Functional magnetic resonance imaging (fMRI) using Blood Oxygen Level Dependant (BOLD) signals can identify networks of correlated brain activity at rest (resting state functional connectivity, rs-FC). Schizophrenia is associated with rs-FC abnormalities across multiple networks and can thus be conceptualised as a disorder of ‘dysconnectivity’ (Stephan et al. 2006) although there is variance in pattern and directionality of the apparent dysconnections (Moran et al. 2013; Littow et al. 2015; Dong et al. 2017). This may relate to the stage of illness, with larger studies investigating the DMN within medication-naive first-episode psychosis predominantly reporting increases within and between network connectivity (Anticevic et al. 2013; Guo et al. 2014; Li et al. 2015). In contrast, decreased connectivity is principally found in larger studies in chronic schizophrenia (Meda et al. 2012, 2014), regardless of the methodology used (Pettersson-Yeo et al. 2011).

Rs-FC may also predict outcome in early-schizophrenia after treatment onset, as symptomatic improvement has been associated with normalisation of prefrontal cortex hyperconnectivity (Anticevic et al. 2015), and increased rs-FC in corticostriatal regions (Sarpal et al. 2015). Changes in brain network connectivity may reflect an emergent effect of glutamate signalling (Anticevic et al. 2015; Krystal et al. 2017), so may have relevance as biomarker for compounds that alter brain glutamate.

The main aim of the current study was to determine the effects of NAC on brain network resting state functional connectivity, in the same cohort of participants with schizophrenia in which we previously observed lower levels of ACC Glx following administration of NAC versus placebo. A secondary aim was to explore whether differences in rsfMRI between NAC and placebo administration were related to differences in ACC Glx levels.

Methods

Participants and clinical measures

This study had ethical approval from the NRES London-Harrow NHS ethics committee and was registered on clinicaltrials.gov (NCT02483130). As previously described (McQueen et al. 2018), the sample included 20 participants meeting DSM-IV criteria for schizophrenia, who were recruited from outpatient services within the South London and the Maudsley NHS Foundation Trust. Inclusion required written informed consent and good physical health, as determined by a physical health screen. Exclusion criteria included contraindications to MRI or NAC administration, including pregnancy, history of asthma, seizure and drug or alcohol dependency. Clinical symptom severity was assessed only on study entry, using the positive and negative syndrome scale for schizophrenia (PANSS) (Kay et al. 1982).

Administration of N-acetyl cysteine and placebo

The order of NAC and placebo administration was block randomised such that an equal number of participants received either NAC or placebo in the first visit. Administration of 2400 mg NAC or placebo occurred 1 h before MRI scanning, so that scanning coincided with NAC peak plasma levels (Holdiness 1991). For each participant, the two MRI sessions occurred at the same time of day, 7 days apart. The local pharmacy distributed medication packs with visually identical capsules for each session. Both the research team and the participants were blind to the order and nature of each administration.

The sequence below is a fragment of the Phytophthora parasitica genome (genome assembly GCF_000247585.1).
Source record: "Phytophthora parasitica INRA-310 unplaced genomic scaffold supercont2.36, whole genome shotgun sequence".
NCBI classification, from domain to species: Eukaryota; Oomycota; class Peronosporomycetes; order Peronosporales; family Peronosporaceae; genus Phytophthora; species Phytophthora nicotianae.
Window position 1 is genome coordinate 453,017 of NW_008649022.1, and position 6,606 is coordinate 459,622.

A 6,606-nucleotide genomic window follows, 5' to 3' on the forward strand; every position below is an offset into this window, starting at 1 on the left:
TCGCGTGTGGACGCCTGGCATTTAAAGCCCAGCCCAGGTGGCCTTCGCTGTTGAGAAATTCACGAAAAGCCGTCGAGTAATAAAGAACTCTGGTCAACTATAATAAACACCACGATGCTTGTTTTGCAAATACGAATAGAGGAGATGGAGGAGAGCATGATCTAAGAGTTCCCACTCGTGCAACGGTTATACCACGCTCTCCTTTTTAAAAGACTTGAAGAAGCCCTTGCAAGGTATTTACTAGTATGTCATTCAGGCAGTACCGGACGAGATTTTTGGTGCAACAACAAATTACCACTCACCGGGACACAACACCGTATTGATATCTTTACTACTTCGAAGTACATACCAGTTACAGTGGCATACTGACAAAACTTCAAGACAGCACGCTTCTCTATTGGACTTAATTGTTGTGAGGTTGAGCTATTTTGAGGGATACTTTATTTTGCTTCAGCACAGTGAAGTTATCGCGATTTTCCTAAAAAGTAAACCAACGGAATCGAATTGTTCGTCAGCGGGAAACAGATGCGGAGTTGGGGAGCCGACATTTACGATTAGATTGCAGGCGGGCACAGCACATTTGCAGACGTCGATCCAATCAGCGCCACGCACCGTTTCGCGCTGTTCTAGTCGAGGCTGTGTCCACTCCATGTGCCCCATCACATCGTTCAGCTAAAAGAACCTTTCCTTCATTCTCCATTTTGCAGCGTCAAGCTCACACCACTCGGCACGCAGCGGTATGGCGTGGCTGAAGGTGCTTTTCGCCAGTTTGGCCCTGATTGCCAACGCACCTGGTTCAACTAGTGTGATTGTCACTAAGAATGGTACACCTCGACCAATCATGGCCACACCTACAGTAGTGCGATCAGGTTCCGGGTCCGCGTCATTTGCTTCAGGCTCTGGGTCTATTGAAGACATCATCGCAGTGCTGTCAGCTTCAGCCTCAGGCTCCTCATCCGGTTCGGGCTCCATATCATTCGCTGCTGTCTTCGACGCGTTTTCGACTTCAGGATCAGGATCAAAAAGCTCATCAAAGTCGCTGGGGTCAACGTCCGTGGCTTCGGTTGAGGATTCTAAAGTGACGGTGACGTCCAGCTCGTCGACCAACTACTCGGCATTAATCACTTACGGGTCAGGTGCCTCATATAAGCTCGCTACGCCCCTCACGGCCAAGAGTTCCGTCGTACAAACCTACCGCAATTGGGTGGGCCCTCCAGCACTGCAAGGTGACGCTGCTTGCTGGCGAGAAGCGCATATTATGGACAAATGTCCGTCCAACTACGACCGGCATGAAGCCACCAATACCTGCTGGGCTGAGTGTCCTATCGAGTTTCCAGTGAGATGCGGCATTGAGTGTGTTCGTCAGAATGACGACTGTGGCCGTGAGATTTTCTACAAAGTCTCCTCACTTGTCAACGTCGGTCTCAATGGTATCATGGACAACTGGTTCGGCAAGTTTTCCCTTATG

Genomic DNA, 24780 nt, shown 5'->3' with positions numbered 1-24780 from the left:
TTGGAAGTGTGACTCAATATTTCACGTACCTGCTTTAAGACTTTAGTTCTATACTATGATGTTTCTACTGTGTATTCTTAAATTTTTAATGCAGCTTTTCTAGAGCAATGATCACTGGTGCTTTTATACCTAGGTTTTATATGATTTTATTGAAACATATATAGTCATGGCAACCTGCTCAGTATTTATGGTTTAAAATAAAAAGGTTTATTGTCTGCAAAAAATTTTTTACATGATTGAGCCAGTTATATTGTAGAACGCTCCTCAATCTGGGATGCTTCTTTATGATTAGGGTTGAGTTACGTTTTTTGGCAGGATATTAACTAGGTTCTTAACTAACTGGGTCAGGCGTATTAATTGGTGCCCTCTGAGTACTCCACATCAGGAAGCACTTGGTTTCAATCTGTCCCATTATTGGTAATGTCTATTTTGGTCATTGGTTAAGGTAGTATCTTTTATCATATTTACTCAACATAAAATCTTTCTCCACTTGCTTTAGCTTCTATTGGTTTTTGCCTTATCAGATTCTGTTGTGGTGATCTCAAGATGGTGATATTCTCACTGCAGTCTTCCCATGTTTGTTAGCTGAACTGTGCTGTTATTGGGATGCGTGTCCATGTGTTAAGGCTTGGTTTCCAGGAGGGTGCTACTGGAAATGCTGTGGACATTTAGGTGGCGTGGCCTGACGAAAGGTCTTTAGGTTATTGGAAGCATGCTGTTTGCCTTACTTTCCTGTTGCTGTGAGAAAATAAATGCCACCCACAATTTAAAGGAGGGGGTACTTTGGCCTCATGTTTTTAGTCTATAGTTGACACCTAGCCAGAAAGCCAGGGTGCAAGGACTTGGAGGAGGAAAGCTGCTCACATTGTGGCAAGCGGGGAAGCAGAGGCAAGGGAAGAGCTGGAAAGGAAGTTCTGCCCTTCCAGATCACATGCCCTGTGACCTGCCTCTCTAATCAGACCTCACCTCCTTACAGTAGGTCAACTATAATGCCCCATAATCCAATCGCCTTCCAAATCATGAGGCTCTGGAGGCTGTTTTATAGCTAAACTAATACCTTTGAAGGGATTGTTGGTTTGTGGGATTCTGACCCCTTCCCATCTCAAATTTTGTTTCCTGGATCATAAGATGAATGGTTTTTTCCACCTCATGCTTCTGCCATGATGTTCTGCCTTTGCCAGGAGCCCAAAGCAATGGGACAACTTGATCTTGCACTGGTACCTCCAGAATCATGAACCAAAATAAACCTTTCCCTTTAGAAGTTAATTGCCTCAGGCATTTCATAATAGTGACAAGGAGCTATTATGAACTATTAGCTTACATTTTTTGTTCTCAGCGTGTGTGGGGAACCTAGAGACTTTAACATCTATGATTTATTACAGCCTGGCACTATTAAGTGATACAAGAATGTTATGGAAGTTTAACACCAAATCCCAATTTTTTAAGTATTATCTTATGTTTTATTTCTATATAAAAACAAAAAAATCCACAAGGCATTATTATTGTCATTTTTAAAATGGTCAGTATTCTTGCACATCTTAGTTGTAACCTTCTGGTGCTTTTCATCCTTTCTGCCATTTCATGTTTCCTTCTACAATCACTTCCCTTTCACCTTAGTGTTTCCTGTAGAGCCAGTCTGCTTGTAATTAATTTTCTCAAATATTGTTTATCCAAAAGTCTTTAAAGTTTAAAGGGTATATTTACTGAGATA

Magnetic resonance imaging

MRI data were acquired on a 3-T MR750 scanner (General Electric, Chicago, USA). The scanning session commenced with a localizer, standard axial T2-weighted fast spin echo scan (TR/TE = 4380 ms/55.72 ms) and a 3D T1-weighted structural scan (TR/TE/TI = 7.312 ms/3.01 ms/400 ms; flip angle = 11°) with an isotropic spatial resolution of 1 mm.

The single-echo resting state fMRI sequence lasted 6 min and, employed an echo planar image acquisition (TR/TE = 2000 ms/30 ms, flip angle = 75°, field of view = 211 × 211 mm2, matrix = 64 × 64, slice thickness/gap = 3.0/0.3 mm, 40 oblique axial slices oriented parallel to the AC/PC line, 180 time points). For the duration of the acquisition, participants were instructed to keep their eyes open and look at a white fixation cross, presented on a black screen.

1H-MRS spectra were acquired in a 8-cm3 (2 × 2 × 2 cm3) voxel prescribed in the bilateral ACC, using a conventional PRESS (Point RESolved Spectroscopy) acquisition with 96 averages, TR = 3000 ms and with a TE = 30 ms in the ACC (McQueen et al. 2018). An additional 16 averages were acquired without water suppression for subsequent eddy current correction. The acquisition used the standard GE PROBE (PROton Brain Examination) sequence with CHESS (CHEmically Selective Suppression) water suppression.

Image processing

Resting state fMRI data were analysed using the CONN Functional Connectivity Toolbox (http://web.mit.edu/swg/software.htm) (Whitfield-Gabrieli and Nieto-Castanon 2012), running in SPM12 (http://www.fil.ion.ucl.ac.uk/spm/), and Matlab 6.5 (Mathworks Inc. Sherbon, MA, USA). For image pre-processing within the CONN toolbox, T1-w images were segmented into grey matter, white matter and cerebrospinal fluid (CSF), and functional data was realigned and unwarped, slice-time corrected, co-registered to structural data, segmented, normalized to MNI space and spatially smoothed with an 8-mm at full-width half maximum (FWHM) three-dimensional Gaussian kernel using the standardised pipeline (Whitfield-Gabrieli and Nieto-Castanon 2012). The CompCor method (Behzadi et al. 2007) was used for isolation of the blood oxygen level dependant (BOLD) signal, scrubbing and band-pass temporal filtering (0.008–0.09 Hz) for noise reduction. Mean frame-wise displacement was calculated for all participants, and excessive movement excluded from second-level analysis. CONN’s quality assurance plots were assessed to identify any significant changes or displacement to global signal, subject motion or artefacts across all individual scans. 1H-MRS spectra were analysed with LCModel version 6.3-0I (Provencher 1993).